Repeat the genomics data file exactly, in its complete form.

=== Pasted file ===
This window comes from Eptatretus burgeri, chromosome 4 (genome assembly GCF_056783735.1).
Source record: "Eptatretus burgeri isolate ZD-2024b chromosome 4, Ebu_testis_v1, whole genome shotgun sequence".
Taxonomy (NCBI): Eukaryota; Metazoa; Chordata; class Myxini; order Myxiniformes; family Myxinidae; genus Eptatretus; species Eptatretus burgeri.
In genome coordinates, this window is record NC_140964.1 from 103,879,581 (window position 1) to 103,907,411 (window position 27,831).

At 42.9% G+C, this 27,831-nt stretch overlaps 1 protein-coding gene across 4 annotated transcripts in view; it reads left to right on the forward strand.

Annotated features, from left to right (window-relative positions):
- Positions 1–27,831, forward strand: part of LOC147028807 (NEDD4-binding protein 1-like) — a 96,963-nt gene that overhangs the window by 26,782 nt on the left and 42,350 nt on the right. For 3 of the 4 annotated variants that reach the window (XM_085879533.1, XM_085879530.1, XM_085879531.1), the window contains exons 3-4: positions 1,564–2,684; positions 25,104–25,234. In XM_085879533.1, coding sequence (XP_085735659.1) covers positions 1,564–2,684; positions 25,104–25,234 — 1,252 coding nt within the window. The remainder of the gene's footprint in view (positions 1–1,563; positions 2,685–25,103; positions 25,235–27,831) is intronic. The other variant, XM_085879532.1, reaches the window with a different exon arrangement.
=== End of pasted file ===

This window comes from Eptatretus burgeri, chromosome 4 (genome assembly GCF_056783735.1).
Source record: "Eptatretus burgeri isolate ZD-2024b chromosome 4, Ebu_testis_v1, whole genome shotgun sequence".
Taxonomy (NCBI): Eukaryota; Metazoa; Chordata; class Myxini; order Myxiniformes; family Myxinidae; genus Eptatretus; species Eptatretus burgeri.
In genome coordinates, this window is record NC_140964.1 from 103,879,581 (window position 1) to 103,907,411 (window position 27,831).

At 42.9% G+C, this 27,831-nt stretch overlaps 1 protein-coding gene across 4 annotated transcripts in view; it reads left to right on the forward strand.

Annotated features, from left to right (window-relative positions):
- Positions 1–27,831, forward strand: part of LOC147028807 (NEDD4-binding protein 1-like) — a 96,963-nt gene that overhangs the window by 26,782 nt on the left and 42,350 nt on the right. For 3 of the 4 annotated variants that reach the window (XM_085879533.1, XM_085879530.1, XM_085879531.1), the window contains exons 3-4: positions 1,564–2,684; positions 25,104–25,234. In XM_085879533.1, coding sequence (XP_085735659.1) covers positions 1,564–2,684; positions 25,104–25,234 — 1,252 coding nt within the window. The remainder of the gene's footprint in view (positions 1–1,563; positions 2,685–25,103; positions 25,235–27,831) is intronic. The other variant, XM_085879532.1, reaches the window with a different exon arrangement.